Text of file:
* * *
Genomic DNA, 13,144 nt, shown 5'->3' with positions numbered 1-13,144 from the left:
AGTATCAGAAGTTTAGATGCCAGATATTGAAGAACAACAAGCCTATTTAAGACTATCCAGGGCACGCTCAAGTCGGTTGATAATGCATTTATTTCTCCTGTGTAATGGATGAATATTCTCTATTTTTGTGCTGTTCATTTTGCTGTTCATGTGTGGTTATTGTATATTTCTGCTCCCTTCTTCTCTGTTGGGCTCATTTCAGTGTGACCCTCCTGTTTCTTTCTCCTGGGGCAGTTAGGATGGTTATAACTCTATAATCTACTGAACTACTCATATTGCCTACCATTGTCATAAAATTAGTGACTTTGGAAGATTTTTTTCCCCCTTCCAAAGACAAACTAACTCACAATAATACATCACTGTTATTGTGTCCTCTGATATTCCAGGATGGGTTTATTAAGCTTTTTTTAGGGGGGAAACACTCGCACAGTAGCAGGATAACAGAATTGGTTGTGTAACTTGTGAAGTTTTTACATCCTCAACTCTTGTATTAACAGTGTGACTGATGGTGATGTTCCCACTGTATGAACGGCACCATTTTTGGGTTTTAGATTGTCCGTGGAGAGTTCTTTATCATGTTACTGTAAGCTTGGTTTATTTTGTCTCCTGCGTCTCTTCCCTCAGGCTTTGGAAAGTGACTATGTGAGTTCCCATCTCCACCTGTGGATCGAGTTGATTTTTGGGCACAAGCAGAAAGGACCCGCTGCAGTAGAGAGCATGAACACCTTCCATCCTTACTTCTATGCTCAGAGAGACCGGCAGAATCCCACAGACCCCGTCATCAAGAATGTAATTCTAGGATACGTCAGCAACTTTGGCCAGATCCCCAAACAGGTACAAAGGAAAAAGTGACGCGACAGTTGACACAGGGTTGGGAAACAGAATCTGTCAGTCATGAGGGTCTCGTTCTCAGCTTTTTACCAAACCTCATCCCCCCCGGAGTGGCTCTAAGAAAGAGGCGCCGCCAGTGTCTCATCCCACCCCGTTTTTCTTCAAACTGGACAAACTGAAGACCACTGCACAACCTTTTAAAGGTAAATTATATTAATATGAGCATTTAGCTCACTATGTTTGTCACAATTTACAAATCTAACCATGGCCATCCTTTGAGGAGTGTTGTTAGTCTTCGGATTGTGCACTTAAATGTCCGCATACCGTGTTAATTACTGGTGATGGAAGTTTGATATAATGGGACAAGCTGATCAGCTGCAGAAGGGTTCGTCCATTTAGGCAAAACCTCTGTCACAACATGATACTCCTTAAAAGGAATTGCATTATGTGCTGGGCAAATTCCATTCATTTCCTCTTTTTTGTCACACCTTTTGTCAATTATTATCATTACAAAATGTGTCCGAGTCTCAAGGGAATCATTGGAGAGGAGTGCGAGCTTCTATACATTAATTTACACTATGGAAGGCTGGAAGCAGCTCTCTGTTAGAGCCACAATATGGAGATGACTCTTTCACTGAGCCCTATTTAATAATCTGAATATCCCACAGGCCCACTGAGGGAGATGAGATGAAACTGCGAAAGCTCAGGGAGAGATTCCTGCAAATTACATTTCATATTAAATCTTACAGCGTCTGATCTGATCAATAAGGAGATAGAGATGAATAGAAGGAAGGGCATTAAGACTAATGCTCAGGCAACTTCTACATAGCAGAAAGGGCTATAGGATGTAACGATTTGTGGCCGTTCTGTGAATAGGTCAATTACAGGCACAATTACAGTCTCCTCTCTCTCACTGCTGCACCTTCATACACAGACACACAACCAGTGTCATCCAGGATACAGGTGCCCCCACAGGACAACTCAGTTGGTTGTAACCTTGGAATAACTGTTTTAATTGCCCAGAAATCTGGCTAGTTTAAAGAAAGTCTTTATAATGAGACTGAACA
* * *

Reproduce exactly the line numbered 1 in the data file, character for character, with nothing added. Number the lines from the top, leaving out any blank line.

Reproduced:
Genomic DNA, 13,144 nt, shown 5'->3' with positions numbered 1-13,144 from the left: